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When can you get a COVID-19 vaccine? Minnesota health experts offer clarity and optimism

Local doctors redefine the public messaging around vaccine safety as the country readies for a surge in supply.
Credit: KARE 11

ST PAUL, Minn. — For a lot of people, the COVID-19 vaccination process can feel frustratingly slow and chaotic. Add in uncertainty and doctors admit the message about vaccines has gotten lost.

"It’s amazing how far we’ve come and how much of Minnesota has started to get vaccine and how much we’re curbing whatever the next phase of this pandemic will be," said M Health Fairview's Chief Medical Informatics Officer Dr. Bryan Jarabek. 

On Thursday, the Minnesota Department of Health said the federal government recently bought hundreds of millions of doses.

"It sounds like by June we might have enough doses that literally everyone in the United States could be vaccinated," said Dr. Jarabek.

If that's when doses will be produced, MDH's prediction for administering them could be mid-July. 

Dr. Jarabek says Fairview has administered more doses than any health system in the state. Of the 50,000 shots it's given, only 20 people had an allergic reaction and of them, no one was hospitalized. 

"I think if news media and us as health professionals could help people realize this is the way we're all going to get through the pandemic, and what it means to be six months from now when we do have herd immunity because we've delivered all these vaccines, and we start to go back to normal life-- I think telling those stories about what it's going to be would be really important," explained Dr. Jarabek.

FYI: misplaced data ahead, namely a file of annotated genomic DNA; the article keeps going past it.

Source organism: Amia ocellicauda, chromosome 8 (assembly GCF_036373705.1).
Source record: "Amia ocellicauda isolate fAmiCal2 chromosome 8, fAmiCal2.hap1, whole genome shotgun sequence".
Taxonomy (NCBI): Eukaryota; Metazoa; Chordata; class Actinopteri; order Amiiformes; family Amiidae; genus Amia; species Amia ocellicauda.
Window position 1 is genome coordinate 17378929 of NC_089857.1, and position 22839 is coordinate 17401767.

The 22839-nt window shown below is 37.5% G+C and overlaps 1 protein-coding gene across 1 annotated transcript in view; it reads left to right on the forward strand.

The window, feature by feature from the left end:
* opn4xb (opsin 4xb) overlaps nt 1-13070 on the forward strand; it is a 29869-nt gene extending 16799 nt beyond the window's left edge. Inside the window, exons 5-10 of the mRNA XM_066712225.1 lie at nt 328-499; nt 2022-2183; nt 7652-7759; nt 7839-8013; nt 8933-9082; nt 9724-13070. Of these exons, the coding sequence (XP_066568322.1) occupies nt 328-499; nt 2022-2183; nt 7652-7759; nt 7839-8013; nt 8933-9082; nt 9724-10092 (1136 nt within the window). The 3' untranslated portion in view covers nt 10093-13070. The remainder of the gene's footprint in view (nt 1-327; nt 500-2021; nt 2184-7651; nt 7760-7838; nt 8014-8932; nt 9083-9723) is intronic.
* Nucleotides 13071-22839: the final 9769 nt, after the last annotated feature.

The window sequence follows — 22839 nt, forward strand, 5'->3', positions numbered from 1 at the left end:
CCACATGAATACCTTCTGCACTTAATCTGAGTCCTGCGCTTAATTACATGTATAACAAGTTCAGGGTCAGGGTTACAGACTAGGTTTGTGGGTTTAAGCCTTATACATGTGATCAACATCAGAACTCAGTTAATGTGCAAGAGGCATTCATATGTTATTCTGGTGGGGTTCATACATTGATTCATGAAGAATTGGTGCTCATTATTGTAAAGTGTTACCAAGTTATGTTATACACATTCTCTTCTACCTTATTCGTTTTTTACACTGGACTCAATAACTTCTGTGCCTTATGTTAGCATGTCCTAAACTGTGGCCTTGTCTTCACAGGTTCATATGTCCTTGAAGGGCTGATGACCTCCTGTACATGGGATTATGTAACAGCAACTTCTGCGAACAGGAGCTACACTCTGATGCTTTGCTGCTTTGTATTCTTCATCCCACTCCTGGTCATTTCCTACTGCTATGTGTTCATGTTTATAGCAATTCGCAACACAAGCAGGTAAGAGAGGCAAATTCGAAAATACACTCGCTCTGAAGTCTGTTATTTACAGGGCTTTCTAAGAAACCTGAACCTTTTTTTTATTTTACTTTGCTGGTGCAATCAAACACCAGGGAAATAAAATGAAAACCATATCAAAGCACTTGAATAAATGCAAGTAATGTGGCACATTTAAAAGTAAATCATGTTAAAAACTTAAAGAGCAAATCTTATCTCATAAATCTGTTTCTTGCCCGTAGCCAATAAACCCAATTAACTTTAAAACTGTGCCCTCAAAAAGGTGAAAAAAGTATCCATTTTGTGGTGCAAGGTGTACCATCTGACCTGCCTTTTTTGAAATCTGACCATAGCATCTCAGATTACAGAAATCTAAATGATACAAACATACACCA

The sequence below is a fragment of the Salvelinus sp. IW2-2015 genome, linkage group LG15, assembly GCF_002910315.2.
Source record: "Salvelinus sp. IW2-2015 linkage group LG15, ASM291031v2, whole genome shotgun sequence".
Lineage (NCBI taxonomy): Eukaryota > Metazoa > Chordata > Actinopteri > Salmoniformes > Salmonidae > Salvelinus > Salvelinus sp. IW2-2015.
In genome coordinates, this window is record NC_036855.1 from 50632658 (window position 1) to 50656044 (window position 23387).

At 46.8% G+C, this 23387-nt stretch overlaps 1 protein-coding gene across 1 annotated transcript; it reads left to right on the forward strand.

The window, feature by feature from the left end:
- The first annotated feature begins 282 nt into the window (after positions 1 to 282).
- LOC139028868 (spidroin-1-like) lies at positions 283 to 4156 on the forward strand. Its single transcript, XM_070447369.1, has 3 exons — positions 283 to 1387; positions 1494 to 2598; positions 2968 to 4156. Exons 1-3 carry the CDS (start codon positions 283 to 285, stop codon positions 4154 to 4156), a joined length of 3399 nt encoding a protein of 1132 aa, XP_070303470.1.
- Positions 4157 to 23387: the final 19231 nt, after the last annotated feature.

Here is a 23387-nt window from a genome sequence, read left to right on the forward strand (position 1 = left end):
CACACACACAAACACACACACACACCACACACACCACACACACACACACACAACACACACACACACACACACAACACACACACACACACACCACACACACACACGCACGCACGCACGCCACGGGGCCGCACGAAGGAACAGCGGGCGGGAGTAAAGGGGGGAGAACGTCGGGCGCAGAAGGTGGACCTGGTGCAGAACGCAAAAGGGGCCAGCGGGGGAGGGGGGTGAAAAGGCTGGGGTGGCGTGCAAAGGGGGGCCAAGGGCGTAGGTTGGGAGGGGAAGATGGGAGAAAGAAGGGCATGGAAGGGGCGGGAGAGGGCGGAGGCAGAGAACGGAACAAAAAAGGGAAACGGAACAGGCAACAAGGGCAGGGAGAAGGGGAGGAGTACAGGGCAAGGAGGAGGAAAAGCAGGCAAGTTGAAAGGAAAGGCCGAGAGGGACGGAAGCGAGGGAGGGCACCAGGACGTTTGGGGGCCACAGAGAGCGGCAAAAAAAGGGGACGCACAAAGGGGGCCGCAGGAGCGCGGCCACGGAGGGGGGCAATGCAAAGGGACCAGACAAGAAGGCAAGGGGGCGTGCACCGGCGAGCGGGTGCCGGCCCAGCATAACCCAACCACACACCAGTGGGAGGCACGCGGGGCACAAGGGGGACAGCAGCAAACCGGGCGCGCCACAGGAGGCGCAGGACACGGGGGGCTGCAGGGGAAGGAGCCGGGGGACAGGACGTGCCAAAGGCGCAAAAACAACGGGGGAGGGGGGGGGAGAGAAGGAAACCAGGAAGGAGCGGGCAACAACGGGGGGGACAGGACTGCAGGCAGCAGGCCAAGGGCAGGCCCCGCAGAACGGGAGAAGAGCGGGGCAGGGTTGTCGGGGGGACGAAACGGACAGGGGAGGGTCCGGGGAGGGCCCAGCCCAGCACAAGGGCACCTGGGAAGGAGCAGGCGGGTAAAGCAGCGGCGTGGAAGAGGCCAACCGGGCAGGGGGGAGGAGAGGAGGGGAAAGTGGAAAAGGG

Besides the Pfizer and Moderna vaccines that are approved for emergency use, HealthPartners' Dr. Zeke McKinney says the AstraZeneca vaccine could be available in a month. McKinney is an investigator who is helping to lead the AstraZeneca trials at HealthPartners.

"For the time being people say, 'Well, which vaccine should I get?'" said Dr. McKinney. "I'd say, get the one you can get today."

The doctors say the vaccines prepare everyone's immune system for COVID-19. The percentage of effectiveness people often hear about is how well they lessen your symptoms or keep you from getting the virus at all. 

"What they do scientifically is they prepare your body for part of that virus so it can fight it off when the real virus comes," said Dr. Jarabek. "So if you’re in your 40s and if you might have had symptoms like mainly being sick with the flu, taking the vaccine might make it so you might not have any symptoms at all." 

Dr. McKinney hopes life returns to normal fully by Halloween and plans to continue educating people on the vaccines and recognizes they can make an enormous difference and that there are a lot of unanswered questions.

"I don't know that I like any one better than the other because they all work pretty good," said Dr. McKinney. "I still think we have a long way to go to understand the difference between pretty good and super great or whatever that is."